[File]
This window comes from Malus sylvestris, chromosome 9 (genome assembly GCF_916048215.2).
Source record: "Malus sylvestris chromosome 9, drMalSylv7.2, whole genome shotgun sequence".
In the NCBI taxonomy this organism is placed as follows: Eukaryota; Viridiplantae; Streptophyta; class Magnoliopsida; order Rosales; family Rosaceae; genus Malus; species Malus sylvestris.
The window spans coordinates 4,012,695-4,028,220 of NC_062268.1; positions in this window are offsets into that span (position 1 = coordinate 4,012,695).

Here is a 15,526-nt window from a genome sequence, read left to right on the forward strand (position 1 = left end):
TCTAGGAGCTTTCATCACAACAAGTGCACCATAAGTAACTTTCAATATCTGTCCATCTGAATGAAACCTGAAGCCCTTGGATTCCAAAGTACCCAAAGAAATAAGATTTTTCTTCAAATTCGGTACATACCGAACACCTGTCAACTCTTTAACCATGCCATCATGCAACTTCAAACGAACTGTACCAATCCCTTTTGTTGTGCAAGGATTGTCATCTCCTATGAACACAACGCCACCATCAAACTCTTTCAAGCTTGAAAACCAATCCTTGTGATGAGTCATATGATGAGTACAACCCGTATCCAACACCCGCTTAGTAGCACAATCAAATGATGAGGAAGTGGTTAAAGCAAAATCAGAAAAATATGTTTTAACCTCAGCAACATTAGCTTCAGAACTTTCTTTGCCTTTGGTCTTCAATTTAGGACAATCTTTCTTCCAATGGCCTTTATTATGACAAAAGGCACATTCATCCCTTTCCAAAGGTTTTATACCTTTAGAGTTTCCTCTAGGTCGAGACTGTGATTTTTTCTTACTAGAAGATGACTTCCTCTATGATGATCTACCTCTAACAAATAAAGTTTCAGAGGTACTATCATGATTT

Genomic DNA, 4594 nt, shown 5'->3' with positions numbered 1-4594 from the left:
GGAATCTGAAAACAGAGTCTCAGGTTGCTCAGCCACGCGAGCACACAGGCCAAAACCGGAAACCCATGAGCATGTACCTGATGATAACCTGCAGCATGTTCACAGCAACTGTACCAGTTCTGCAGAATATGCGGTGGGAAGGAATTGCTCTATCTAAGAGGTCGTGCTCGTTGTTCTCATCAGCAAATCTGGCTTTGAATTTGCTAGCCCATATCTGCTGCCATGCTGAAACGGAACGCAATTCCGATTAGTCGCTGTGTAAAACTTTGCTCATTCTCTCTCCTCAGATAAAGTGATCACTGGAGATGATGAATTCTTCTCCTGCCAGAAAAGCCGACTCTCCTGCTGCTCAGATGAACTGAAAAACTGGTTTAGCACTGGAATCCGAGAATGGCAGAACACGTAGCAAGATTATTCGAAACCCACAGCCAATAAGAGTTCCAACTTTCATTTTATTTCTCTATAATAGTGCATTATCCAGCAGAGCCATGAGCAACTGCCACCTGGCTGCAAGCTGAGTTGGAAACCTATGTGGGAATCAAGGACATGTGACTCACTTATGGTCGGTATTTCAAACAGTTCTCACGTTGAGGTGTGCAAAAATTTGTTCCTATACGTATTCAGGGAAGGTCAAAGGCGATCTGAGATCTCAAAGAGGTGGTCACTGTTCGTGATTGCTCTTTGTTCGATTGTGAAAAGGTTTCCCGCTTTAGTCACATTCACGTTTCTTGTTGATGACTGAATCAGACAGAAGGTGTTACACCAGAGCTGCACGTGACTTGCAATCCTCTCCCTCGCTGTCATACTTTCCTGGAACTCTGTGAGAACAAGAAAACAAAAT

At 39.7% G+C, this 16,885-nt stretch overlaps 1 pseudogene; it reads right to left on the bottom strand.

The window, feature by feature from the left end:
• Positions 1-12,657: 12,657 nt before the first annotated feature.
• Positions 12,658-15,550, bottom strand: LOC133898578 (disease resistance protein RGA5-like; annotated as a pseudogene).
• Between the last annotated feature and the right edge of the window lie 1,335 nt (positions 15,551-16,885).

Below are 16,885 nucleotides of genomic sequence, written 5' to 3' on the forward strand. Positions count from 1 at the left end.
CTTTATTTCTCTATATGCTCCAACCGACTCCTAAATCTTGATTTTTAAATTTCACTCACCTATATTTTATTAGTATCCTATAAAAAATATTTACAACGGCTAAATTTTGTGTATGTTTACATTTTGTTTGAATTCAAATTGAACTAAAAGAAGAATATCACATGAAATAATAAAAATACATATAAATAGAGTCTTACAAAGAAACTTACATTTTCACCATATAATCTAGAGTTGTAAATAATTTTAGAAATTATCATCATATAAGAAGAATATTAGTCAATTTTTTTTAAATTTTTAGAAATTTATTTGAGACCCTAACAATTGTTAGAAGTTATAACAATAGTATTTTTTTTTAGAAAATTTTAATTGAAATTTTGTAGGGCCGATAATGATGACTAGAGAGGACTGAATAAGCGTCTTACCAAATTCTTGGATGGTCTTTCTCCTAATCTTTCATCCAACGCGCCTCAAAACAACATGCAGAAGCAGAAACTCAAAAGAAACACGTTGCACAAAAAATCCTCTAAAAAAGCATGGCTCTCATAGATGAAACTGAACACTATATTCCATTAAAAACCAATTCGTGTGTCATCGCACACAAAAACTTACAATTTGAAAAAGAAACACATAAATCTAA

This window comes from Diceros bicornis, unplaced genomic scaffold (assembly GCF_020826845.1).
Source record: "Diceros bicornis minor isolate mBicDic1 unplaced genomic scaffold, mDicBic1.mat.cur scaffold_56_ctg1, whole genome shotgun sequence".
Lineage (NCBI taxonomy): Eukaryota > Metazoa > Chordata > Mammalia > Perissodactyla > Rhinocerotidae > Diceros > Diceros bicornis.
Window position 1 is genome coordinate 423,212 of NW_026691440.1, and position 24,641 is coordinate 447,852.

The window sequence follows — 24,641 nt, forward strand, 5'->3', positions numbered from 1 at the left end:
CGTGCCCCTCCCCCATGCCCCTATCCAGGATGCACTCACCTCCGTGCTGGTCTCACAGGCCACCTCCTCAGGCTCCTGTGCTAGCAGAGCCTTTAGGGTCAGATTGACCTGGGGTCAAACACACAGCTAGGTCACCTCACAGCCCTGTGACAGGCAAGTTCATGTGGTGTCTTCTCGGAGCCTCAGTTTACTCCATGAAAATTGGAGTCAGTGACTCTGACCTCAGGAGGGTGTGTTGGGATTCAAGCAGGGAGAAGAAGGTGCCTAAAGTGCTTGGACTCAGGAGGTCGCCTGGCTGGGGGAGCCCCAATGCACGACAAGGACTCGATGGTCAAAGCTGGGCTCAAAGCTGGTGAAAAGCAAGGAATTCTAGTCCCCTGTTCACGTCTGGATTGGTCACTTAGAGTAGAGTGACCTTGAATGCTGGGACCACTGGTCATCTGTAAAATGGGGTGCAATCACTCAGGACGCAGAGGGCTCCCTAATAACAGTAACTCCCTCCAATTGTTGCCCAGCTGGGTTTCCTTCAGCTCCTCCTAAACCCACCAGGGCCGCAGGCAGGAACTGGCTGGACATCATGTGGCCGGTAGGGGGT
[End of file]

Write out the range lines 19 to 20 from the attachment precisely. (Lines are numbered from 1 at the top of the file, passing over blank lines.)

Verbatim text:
Window position 1 is genome coordinate 423,212 of NW_026691440.1, and position 24,641 is coordinate 447,852.

The window sequence follows — 24,641 nt, forward strand, 5'->3', positions numbered from 1 at the left end: